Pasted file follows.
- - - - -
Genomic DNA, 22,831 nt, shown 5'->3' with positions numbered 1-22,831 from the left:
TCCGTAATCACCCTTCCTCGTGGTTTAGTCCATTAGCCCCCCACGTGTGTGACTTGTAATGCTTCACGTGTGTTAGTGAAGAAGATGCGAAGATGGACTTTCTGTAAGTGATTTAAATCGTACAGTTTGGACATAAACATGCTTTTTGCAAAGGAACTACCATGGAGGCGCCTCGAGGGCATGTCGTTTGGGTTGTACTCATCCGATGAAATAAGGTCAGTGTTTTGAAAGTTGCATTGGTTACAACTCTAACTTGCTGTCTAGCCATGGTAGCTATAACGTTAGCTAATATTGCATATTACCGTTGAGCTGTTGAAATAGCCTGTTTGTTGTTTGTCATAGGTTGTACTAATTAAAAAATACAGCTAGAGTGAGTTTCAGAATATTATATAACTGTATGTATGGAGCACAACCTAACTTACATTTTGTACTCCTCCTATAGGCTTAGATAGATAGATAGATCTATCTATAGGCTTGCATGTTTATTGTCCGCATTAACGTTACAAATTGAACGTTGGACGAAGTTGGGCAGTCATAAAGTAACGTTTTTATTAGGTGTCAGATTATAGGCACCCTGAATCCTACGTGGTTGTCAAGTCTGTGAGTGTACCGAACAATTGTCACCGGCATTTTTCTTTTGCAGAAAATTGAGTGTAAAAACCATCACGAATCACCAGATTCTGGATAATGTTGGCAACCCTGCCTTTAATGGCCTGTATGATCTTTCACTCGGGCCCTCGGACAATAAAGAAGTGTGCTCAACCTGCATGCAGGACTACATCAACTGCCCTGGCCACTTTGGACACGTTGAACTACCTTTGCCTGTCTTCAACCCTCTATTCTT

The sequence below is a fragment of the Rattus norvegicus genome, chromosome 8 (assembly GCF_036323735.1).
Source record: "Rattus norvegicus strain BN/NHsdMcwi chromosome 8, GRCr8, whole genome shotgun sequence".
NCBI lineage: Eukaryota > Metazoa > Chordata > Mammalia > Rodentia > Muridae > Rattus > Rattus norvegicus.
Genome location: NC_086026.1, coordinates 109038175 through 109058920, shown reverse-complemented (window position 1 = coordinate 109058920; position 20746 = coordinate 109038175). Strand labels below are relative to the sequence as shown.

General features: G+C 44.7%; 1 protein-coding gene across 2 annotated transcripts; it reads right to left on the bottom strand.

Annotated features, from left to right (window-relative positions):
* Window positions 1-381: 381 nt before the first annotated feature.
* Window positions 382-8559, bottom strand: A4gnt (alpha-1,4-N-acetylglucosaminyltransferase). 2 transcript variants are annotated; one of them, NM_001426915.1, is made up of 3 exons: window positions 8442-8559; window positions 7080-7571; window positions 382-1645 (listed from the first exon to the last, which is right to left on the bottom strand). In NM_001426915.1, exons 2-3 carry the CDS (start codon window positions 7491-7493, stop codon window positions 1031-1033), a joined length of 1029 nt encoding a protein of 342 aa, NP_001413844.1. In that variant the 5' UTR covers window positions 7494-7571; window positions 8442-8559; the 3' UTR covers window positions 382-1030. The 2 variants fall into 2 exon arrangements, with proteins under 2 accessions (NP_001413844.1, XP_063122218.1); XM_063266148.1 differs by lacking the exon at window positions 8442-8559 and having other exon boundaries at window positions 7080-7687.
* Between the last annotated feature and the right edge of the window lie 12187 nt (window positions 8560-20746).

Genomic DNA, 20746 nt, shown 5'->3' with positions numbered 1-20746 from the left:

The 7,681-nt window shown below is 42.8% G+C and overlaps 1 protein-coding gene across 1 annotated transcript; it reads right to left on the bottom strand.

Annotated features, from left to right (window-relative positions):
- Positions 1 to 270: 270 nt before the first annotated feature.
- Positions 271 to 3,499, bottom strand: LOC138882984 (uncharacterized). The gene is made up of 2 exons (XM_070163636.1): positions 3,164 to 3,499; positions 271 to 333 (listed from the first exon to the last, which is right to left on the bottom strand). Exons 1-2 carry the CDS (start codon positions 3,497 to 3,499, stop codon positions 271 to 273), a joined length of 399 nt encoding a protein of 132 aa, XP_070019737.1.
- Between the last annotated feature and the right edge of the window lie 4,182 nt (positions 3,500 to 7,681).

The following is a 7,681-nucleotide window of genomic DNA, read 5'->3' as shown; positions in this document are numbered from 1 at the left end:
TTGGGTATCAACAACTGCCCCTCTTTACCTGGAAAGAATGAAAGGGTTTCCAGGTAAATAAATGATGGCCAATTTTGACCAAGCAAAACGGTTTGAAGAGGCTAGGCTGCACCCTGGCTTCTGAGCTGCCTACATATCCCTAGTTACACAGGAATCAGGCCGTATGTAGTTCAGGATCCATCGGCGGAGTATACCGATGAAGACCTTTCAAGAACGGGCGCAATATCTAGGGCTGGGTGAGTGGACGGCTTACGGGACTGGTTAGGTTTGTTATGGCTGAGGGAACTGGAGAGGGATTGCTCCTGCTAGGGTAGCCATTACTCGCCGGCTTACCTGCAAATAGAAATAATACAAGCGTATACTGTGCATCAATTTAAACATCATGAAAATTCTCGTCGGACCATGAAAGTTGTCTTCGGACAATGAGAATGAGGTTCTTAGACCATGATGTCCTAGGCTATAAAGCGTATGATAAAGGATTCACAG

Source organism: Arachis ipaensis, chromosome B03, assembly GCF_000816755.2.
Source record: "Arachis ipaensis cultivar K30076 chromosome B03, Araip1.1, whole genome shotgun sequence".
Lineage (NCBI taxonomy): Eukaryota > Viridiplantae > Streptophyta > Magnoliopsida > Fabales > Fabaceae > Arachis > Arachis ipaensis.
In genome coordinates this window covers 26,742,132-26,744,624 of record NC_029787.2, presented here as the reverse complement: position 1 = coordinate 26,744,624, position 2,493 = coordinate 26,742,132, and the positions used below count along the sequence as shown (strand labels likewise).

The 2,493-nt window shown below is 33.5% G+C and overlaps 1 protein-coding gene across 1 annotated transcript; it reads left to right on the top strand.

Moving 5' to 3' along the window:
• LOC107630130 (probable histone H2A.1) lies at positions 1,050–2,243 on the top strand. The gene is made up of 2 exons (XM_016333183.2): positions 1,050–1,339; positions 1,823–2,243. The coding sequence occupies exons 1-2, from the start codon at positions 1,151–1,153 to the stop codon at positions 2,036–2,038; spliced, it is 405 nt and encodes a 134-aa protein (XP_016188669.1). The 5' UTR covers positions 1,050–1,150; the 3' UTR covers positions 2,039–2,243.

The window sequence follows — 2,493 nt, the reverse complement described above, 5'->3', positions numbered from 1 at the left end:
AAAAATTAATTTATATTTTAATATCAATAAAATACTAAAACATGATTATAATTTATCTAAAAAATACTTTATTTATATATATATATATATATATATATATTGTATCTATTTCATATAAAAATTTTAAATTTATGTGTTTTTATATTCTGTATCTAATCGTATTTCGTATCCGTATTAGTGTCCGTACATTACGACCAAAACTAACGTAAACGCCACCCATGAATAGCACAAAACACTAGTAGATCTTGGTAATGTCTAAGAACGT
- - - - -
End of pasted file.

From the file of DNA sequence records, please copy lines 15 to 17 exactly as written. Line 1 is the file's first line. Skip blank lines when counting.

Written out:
- Positions 1 to 270: 270 nt before the first annotated feature.
- Positions 271 to 3,499, bottom strand: LOC138882984 (uncharacterized). The gene is made up of 2 exons (XM_070163636.1): positions 3,164 to 3,499; positions 271 to 333 (listed from the first exon to the last, which is right to left on the bottom strand). Exons 1-2 carry the CDS (start codon positions 3,497 to 3,499, stop codon positions 271 to 273), a joined length of 399 nt encoding a protein of 132 aa, XP_070019737.1.
- Between the last annotated feature and the right edge of the window lie 4,182 nt (positions 3,500 to 7,681).